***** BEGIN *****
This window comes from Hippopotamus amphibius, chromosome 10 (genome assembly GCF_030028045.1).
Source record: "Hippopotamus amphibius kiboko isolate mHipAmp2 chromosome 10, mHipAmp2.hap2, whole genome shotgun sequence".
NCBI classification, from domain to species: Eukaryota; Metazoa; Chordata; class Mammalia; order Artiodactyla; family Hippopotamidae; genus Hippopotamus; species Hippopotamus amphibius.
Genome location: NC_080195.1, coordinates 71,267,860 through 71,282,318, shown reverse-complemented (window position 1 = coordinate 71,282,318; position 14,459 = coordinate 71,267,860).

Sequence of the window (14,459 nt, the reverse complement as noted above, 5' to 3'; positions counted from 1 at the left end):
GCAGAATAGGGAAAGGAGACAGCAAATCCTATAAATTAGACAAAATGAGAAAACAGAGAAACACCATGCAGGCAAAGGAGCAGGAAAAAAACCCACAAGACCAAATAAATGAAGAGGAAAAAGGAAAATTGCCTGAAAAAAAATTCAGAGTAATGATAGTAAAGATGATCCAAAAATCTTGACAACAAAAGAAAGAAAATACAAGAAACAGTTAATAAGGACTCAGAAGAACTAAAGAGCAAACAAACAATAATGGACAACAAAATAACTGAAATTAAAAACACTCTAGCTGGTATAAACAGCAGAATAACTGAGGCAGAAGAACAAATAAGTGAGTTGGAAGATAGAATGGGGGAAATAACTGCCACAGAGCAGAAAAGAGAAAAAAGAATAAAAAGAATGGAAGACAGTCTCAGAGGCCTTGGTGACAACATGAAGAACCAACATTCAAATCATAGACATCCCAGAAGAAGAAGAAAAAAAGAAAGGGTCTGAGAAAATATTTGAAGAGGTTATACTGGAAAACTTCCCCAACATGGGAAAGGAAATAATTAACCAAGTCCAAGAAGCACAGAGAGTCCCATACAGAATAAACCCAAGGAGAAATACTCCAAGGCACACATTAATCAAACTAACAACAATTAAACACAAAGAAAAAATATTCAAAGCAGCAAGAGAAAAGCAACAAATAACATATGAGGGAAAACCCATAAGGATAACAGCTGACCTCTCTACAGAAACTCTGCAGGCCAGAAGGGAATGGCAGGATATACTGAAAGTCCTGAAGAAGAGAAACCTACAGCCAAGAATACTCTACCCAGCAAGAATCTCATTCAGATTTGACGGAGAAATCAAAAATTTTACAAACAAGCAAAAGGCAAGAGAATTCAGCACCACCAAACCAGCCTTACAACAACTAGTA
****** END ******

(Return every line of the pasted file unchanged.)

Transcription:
This window comes from Hippopotamus amphibius, chromosome 10 (genome assembly GCF_030028045.1).
Source record: "Hippopotamus amphibius kiboko isolate mHipAmp2 chromosome 10, mHipAmp2.hap2, whole genome shotgun sequence".
NCBI classification, from domain to species: Eukaryota; Metazoa; Chordata; class Mammalia; order Artiodactyla; family Hippopotamidae; genus Hippopotamus; species Hippopotamus amphibius.
Genome location: NC_080195.1, coordinates 71,267,860 through 71,282,318, shown reverse-complemented (window position 1 = coordinate 71,282,318; position 14,459 = coordinate 71,267,860).

Sequence of the window (14,459 nt, the reverse complement as noted above, 5' to 3'; positions counted from 1 at the left end):
GCAGAATAGGGAAAGGAGACAGCAAATCCTATAAATTAGACAAAATGAGAAAACAGAGAAACACCATGCAGGCAAAGGAGCAGGAAAAAAACCCACAAGACCAAATAAATGAAGAGGAAAAAGGAAAATTGCCTGAAAAAAAATTCAGAGTAATGATAGTAAAGATGATCCAAAAATCTTGACAACAAAAGAAAGAAAATACAAGAAACAGTTAATAAGGACTCAGAAGAACTAAAGAGCAAACAAACAATAATGGACAACAAAATAACTGAAATTAAAAACACTCTAGCTGGTATAAACAGCAGAATAACTGAGGCAGAAGAACAAATAAGTGAGTTGGAAGATAGAATGGGGGAAATAACTGCCACAGAGCAGAAAAGAGAAAAAAGAATAAAAAGAATGGAAGACAGTCTCAGAGGCCTTGGTGACAACATGAAGAACCAACATTCAAATCATAGACATCCCAGAAGAAGAAGAAAAAAAGAAAGGGTCTGAGAAAATATTTGAAGAGGTTATACTGGAAAACTTCCCCAACATGGGAAAGGAAATAATTAACCAAGTCCAAGAAGCACAGAGAGTCCCATACAGAATAAACCCAAGGAGAAATACTCCAAGGCACACATTAATCAAACTAACAACAATTAAACACAAAGAAAAAATATTCAAAGCAGCAAGAGAAAAGCAACAAATAACATATGAGGGAAAACCCATAAGGATAACAGCTGACCTCTCTACAGAAACTCTGCAGGCCAGAAGGGAATGGCAGGATATACTGAAAGTCCTGAAGAAGAGAAACCTACAGCCAAGAATACTCTACCCAGCAAGAATCTCATTCAGATTTGACGGAGAAATCAAAAATTTTACAAACAAGCAAAAGGCAAGAGAATTCAGCACCACCAAACCAGCCTTACAACAACTAGTA